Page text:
Bench-to-Bedside Review: Ventilator Strategies to Reduce Lung Injury – Lessons from Pediatric and Neonatal Intensive Care
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CitationVitali, Sally H., and John H. Arnold. 2005. Bench-to-bedside review: Ventilator strategies to reduce lung injury – lessons from pediatric and neonatal intensive care. Critical Care 9(2): 177-183.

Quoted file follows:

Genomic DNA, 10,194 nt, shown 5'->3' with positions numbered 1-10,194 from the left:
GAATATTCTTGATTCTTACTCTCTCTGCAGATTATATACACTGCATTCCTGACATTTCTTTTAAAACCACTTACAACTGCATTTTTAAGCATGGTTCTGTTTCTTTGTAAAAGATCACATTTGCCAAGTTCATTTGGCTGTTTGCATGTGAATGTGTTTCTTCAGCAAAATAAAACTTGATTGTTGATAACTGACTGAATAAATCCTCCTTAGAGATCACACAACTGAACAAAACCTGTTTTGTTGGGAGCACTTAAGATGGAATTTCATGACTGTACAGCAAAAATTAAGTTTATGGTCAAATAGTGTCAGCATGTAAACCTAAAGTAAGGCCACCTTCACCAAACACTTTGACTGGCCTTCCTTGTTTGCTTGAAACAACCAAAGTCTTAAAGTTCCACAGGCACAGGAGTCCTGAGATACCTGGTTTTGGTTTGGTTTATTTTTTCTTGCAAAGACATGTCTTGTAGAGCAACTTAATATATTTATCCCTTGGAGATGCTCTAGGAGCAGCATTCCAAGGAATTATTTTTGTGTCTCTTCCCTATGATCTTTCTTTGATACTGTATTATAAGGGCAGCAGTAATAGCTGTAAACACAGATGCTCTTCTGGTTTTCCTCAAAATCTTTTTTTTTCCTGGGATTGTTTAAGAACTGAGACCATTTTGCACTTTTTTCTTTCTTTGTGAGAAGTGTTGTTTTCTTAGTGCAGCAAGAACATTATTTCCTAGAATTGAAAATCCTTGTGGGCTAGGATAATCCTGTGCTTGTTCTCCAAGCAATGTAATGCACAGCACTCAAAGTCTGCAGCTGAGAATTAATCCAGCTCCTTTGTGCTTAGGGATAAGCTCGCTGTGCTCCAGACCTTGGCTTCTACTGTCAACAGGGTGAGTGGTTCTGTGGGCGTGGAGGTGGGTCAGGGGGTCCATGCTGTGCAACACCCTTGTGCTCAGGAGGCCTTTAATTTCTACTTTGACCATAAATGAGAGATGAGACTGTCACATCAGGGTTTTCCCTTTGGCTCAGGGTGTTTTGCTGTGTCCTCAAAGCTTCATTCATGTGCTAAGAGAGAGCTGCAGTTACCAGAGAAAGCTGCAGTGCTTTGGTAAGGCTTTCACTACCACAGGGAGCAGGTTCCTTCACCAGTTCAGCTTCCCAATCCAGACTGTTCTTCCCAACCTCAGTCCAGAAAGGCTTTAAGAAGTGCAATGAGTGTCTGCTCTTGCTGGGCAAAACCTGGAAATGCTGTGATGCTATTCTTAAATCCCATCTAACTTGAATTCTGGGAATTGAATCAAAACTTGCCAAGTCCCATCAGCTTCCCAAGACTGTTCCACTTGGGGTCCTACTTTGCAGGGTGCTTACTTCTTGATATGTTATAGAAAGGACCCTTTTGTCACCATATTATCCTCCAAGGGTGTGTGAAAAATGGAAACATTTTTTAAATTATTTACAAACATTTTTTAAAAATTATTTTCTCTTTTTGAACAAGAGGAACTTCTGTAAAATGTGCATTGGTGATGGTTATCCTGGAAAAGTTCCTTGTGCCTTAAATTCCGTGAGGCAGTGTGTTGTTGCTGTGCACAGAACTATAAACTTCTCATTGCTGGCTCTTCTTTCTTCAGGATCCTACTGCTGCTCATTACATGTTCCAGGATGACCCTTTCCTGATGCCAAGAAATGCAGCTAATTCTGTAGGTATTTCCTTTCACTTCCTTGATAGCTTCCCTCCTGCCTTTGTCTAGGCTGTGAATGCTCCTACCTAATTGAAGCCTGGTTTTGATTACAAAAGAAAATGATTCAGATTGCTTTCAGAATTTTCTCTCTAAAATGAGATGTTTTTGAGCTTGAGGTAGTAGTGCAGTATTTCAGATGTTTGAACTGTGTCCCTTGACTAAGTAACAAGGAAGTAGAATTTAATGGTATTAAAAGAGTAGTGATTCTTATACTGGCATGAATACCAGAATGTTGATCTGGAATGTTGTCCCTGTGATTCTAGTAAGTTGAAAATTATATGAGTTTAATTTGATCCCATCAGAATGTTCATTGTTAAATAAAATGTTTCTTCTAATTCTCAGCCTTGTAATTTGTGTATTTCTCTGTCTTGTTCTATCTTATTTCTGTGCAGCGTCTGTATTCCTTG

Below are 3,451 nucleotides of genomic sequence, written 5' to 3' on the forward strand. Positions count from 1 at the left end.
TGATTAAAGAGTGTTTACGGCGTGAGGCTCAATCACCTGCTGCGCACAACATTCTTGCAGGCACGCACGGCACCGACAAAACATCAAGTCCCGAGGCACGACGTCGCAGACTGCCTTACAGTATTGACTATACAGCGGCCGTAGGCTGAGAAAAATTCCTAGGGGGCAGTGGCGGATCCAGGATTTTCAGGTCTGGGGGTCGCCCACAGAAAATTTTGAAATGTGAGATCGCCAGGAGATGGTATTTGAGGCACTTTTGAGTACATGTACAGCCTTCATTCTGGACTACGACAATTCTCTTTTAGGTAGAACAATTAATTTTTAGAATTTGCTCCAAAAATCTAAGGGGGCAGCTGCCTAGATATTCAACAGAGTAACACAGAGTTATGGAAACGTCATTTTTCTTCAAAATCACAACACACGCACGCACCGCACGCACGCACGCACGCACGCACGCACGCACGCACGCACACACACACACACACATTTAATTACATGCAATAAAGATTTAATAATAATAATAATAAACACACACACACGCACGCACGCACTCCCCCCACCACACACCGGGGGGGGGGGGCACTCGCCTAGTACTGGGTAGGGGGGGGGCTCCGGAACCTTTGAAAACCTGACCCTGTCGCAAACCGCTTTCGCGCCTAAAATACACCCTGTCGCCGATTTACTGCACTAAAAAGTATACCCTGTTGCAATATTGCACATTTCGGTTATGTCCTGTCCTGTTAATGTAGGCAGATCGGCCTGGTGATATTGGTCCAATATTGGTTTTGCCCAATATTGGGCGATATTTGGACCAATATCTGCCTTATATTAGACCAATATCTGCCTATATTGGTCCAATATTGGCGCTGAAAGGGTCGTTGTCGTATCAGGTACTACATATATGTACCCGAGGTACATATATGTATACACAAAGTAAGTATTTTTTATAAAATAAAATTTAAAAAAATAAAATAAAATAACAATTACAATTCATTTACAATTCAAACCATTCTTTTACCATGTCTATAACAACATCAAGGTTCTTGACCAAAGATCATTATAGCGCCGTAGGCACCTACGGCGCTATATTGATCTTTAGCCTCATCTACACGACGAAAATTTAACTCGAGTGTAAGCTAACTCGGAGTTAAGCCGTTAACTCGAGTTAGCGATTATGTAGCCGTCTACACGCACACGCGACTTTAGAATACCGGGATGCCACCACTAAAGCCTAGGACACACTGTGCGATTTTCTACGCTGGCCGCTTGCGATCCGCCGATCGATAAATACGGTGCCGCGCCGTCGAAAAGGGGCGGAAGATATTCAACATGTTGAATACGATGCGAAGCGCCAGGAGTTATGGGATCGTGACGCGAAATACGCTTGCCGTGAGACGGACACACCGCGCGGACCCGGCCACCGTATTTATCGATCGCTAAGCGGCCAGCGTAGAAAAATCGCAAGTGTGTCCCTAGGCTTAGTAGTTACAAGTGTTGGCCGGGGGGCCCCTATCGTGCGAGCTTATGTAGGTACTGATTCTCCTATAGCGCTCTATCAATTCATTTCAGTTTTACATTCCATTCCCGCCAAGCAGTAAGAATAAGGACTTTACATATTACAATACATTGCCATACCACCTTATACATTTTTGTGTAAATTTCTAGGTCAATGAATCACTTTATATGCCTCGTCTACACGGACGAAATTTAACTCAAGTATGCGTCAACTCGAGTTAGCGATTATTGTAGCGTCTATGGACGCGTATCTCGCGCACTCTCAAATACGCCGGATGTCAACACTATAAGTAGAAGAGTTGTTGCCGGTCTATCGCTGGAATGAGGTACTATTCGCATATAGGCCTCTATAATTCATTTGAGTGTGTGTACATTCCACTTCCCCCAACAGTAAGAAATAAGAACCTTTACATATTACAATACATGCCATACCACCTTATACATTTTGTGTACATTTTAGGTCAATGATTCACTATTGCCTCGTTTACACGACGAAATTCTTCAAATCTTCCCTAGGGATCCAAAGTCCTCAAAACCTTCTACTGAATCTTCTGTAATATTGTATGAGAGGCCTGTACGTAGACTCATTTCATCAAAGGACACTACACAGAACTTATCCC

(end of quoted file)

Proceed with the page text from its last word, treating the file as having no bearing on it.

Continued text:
AbstractAs in the adult with acute lung injury and acute respiratory distress syndrome, the use of lung-protective ventilation has improved outcomes for neonatal lung diseases. Animal models of neonatal respiratory distress syndrome and congenital diaphragmatic hernia have provided evidence that 'gentle ventilation' with low tidal volumes and 'open-lung' strategies of using positive end-expiratory pressure or high-frequency oscillatory ventilation result in less lung injury than do the traditional modes of mechanical ventilation with high inflating pressures and volumes. Although findings of retrospective studies in infants with respiratory distress syndrome, congenital diaphragmatic hernia, and persistent pulmonary hypertension of the newborn have been similar to those of the animal studies, prospective, randomized, controlled trials have yielded conflicting results. Successful clinical trial design in these infants and in children with acute lung injury/acute respiratory distress syndrome will require an appreciation of the data supporting the modern ventilator management strategies for infants with lung disease.
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